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Friday, February 12, 2010

Fourth Africa Conference on Sexual Health and Rights

Teshome Woldemedhin is Youth and Gender Advisor for EngenderHealth in Ethiopia. Here, he shares his perspective on the Fourth Africa Conference on Sexual Health and Rights, which has been held in Addis Ababa, Ethiopia, this week.

The room was abuzz after Ethiopia's president, Girma Woldegiorgis, made the opening remarks at the Fourth Africa Conference on Sexual Health and Rights, getting things off to a promising start. The president called for increased access to sexual and reproductive health care for the poorest and most vulnerable, signaling the kind of political will that we need more of from our leaders. All too often, as Dr. Kebede Kassa of the Social Affairs Department of the Africa Union Commission later noted, "Political will is a scarce commodity."

Approximately 1,000 people are attending the conference from across Africa and elsewhere. I'm glad to see ministers of health from several countries in attendance, as well as high-ranking officers from the International Planned Parenthood Federation, World Health Organization, Joint United Nations Programme on HIV and AIDS, and other organizations.

In my opinion, some of the most valued participants are the youth EngenderHealth sponsored to attend--six young women and six young men ages 18-24, from our university project. This initiative works with universities and youth clubs and focuses on improving the sexual and reproductive health of youth by raising awareness, improving services at health clinics, and reducing gender-based violence. These 12 young people, who were also involved in planning the conference, can personally testify to the critical issues that African youth face.

I moderated a panel session on emerging issues in the area of youth's sexual and reproductive health. Some of the key issues raised included the vulnerability of young girls and the need to get young people more involved in advocating for better sexual and reproductive health services.

One of the most interesting sessions I attended was on "South-to-South" exchange: the importance of developing countries' sharing experiences and lessons learned. I think this kind of learning and partnership is one of the key outcomes of these kinds of gatherings. Instead of working on parallel tracks, we can all learn from each other. Identifying those strategies that are the most effective, then transferring and expanding upon them, can lead to smarter HIV prevention that better meets the needs of those most vulnerable.

The open dialogue of this conference is inspiring and served as yet another humbling reminder of why EngenderHealth's work in all areas of reproductive health is so vital--in Ethiopia and beyond.

Thursday, February 11, 2010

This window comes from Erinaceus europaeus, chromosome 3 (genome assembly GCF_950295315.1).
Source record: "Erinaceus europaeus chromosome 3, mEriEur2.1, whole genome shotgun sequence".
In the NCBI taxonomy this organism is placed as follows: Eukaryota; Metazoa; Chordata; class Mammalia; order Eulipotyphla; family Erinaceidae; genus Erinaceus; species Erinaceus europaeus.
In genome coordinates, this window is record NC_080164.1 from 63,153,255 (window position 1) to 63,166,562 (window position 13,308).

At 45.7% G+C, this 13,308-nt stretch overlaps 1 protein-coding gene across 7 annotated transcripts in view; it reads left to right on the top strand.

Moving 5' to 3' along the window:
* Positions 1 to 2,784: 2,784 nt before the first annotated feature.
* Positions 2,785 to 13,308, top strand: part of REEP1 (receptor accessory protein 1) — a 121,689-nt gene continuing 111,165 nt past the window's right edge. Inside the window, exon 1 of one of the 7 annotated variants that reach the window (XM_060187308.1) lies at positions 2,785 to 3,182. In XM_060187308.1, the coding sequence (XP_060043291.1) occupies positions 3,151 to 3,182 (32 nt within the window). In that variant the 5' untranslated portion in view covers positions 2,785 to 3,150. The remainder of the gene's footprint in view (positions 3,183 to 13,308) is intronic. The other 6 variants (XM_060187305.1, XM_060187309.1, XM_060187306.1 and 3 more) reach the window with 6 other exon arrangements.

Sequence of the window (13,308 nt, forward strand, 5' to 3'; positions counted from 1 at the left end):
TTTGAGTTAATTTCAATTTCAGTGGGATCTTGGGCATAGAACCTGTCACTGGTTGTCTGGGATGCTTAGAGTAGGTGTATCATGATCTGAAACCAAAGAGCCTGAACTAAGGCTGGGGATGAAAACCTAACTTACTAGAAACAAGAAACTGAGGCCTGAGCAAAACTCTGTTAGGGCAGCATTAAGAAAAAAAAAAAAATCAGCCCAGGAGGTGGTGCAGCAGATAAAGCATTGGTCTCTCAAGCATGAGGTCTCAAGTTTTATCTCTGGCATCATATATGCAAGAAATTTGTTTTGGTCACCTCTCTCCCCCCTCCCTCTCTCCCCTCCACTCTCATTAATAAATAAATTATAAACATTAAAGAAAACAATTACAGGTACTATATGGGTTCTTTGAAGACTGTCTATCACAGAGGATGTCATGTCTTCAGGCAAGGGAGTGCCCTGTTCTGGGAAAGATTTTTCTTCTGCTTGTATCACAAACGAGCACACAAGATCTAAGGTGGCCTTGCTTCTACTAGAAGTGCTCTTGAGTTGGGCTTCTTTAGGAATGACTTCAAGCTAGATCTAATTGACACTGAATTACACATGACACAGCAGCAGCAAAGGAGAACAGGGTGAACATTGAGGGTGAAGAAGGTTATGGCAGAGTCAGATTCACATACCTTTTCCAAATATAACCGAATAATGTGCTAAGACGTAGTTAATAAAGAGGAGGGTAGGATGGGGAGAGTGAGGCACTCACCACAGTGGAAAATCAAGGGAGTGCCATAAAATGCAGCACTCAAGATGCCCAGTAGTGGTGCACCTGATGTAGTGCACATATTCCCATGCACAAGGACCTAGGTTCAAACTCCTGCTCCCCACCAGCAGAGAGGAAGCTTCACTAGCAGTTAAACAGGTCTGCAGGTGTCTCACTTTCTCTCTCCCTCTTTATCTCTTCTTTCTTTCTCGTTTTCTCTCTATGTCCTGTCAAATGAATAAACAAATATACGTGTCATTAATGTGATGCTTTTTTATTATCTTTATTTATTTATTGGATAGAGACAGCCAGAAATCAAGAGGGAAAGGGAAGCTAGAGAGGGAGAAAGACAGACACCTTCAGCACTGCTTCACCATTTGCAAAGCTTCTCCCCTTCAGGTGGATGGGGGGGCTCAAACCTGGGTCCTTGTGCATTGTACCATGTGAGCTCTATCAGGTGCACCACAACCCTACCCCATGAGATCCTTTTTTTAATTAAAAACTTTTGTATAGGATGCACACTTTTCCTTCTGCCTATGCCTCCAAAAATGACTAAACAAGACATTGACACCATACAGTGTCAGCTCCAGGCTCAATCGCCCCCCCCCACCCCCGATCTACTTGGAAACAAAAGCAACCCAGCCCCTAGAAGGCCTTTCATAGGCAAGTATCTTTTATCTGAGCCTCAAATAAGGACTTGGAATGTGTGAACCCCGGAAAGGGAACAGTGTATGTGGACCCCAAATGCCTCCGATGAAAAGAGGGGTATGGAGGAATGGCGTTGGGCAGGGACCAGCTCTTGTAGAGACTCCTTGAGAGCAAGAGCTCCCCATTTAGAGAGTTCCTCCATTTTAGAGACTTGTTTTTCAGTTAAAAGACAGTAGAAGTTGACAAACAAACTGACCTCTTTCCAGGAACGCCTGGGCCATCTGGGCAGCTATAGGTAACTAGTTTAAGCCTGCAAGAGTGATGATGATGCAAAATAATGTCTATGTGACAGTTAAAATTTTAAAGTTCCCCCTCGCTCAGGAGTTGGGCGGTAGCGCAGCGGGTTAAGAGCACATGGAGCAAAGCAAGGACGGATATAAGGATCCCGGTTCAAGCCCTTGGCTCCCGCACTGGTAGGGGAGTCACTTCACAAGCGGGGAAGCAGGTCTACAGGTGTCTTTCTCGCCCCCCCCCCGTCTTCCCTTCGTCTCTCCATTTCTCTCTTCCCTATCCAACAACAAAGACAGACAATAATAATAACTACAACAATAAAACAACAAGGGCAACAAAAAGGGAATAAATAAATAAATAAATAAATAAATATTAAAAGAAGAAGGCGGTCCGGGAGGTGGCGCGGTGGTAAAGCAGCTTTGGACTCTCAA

Fistula in the Congo: A Response to Nick Kristof's Feb. 7 Column

It’s shocking what’s happening every day in the D.R. Congo. The sexual violence is shattering to both women and their communities. But people like Dr. Mukwege prove that we are not powerless and something can be done about it. It’s so important to support health facilities like Panzi Hospital and doctors like Denis Mukwege—who are beacons of light in a tremendously bleak environment.

EngenderHealth supports Panzi Hospital and another hospital in the Congo, HEAL Africa, through the Fistula Care project, funded by USAID. These two facilities are centers of excellence for fistula repair, drawing women from all over the country and region in need of treatment.

With USAID support, doctors and nurses at Panzi and HEAL Africa have been trained to strengthen maternal health and fistula repair services—dedicated, local professionals who will be there for the long haul. In addition, the project ensures that women have transportation to the hospital for treatment and helps them reintegrate back into their communities once they have had surgery.

Obstetric fistula also occurs when women can’t access timely emergency obstetric care—namely, cesarean sections—during long or obstructed labors. With better maternal health care, obstetric fistula cases (which still make up the majority of fistula cases in the Congo) could be averted altogether. To prevent such fistula cases in Congo and elsewhere, we work with doctors, nurses, and midwives to help them better manage complicated pregnancies and births. At the community level, the project helps rural health workers refer pregnant women with complications to hospitals that can provide comprehensive care.

Strengthening health systems by building on existing resources is the best way to both treat women with fistula and prevent new obstetric fistulas cases. And a holistic approach that improves fistula prevention—by improving maternal health care and reducing sexual violence—is crucial. In terms of providing surgical repair, it’s important to keep in mind that the vast majority of fistula surgeons live and work in the developing world. Seeing fistula cases on a daily basis, local health providers should be supported to treat and prevent fistula. It makes sense to enhance the capacity of in-country health care professionals like Dr. Mukwege who can make lasting changes, both in their country’s health system and in the lives of women and their families.

Bethany Cole
Senior Program Associate

(This post appeared February 11 as a comment in response to Nick Kristof's column in the New York Times.)